One might recall the squabble between the Premier and the PM over the Bombardier transit car layoffs in Thunder Bay. It turns out that Mr. Ford had dropped the ball and failed to apply for the infrastructure money which might have kept the company and its employees working.

construction workers

Tolls would pay for infrastructure – which would create jobs.

Infrastructure investment is credited with creating over 547,000 jobs in 2017 alone. And job creation was the primary motivation behind the Liberal infrastructure program. Though fewer jobs were actually created than planned, it all helped move Canada to a four decade low rate of unemployment, and away from impending recession as Trudeau came to power.

Roads are high on the list for funding, getting almost a quarter of all that infrastructure money. Of course we can all see that money at work as we navigate our way through construction season. But you don’t have to be in a corn field in Iowa to know that if you build it they will come – no sooner do we finish a new road then it is congested with cars again.

There are an ever increasing number of trucks on the road and some of the blame goes to the wasteful industrial practice of just-in-time parts delivery, where trucks essentially become warehouses on wheels. Then there is the new trend of on-line shopping with free truck delivery to your door.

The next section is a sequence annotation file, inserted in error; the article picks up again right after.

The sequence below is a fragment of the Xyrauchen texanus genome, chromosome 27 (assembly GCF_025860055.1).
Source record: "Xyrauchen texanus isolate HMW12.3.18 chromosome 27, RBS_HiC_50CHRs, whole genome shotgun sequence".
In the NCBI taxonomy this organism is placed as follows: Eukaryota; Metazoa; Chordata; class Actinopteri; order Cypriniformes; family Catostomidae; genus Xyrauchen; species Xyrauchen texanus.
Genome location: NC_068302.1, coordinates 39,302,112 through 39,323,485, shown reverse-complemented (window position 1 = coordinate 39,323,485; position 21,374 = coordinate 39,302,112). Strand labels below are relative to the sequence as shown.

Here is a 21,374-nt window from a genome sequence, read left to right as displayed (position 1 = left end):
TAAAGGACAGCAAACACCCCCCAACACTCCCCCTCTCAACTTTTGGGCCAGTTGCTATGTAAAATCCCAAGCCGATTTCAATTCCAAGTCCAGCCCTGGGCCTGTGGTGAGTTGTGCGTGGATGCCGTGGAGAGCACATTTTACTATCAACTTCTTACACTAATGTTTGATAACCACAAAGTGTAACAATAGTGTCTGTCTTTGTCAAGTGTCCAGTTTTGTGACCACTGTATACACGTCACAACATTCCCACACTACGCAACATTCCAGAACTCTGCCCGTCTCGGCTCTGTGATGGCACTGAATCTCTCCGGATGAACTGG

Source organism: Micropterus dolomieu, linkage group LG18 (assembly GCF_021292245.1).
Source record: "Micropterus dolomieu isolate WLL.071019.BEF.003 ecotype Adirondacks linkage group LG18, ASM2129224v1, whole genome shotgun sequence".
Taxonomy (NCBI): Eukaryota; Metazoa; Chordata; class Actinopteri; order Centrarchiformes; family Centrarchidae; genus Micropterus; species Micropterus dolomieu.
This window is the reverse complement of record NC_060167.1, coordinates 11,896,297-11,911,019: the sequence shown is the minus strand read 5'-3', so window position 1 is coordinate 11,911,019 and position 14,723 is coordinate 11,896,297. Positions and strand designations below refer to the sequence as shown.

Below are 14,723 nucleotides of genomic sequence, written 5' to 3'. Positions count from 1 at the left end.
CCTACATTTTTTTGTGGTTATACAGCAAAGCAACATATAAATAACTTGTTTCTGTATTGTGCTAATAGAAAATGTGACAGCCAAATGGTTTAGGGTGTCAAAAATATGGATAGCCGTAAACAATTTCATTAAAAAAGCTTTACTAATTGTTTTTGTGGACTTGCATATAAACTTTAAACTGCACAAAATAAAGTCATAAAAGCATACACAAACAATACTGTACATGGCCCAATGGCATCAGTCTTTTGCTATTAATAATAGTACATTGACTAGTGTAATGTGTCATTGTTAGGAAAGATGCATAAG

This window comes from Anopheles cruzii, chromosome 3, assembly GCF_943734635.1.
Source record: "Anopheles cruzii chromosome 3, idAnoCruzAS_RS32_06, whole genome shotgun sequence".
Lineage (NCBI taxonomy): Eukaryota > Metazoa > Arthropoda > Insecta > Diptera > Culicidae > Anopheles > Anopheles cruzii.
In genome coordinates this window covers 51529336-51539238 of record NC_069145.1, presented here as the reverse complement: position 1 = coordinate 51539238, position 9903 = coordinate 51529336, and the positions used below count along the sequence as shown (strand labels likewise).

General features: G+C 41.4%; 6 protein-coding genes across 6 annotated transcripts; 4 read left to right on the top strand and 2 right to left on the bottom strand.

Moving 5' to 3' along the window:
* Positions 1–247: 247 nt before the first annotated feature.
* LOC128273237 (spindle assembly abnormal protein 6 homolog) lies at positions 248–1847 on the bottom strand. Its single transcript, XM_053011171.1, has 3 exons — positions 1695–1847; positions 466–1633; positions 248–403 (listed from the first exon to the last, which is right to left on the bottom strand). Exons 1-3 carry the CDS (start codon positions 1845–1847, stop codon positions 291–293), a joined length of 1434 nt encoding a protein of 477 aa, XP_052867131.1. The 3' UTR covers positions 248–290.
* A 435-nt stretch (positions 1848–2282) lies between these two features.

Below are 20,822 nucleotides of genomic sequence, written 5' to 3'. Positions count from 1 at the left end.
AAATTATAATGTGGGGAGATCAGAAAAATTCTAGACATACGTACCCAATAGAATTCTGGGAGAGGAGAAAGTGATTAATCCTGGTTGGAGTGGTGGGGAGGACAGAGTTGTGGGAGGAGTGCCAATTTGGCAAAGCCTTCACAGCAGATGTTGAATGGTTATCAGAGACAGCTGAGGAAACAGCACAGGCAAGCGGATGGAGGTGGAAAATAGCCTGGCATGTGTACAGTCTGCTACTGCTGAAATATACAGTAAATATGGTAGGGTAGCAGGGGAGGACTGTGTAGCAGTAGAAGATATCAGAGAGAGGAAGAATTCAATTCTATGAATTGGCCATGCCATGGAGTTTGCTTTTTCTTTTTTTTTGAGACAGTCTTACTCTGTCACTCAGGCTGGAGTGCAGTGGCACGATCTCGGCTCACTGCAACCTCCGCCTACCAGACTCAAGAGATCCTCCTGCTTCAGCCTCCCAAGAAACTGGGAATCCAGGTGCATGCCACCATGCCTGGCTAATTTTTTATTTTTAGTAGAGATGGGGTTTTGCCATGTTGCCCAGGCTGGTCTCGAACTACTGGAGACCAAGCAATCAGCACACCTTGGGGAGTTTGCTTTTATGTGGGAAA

Bernier immigrant sign

No immigration – no traffic congestion.

And where do all the cars come from? On going urban sprawl necessitates car ownership and private vehicle commuting. Maxime Bernier would blame congestion on too much immigration. But nobody is listening to him, preferring to label him and his party as racists and keeping that party at the bottom of the polls.

Between 2011 and 2016, almost 30 per cent of immigrants to this country, some 356,930 people, settled in the Toronto census area. Even if only one in four acquired and drives a car that is still almost a hundred thousand cars we’ve added to Toronto area roads during those Harper/Trudeau years.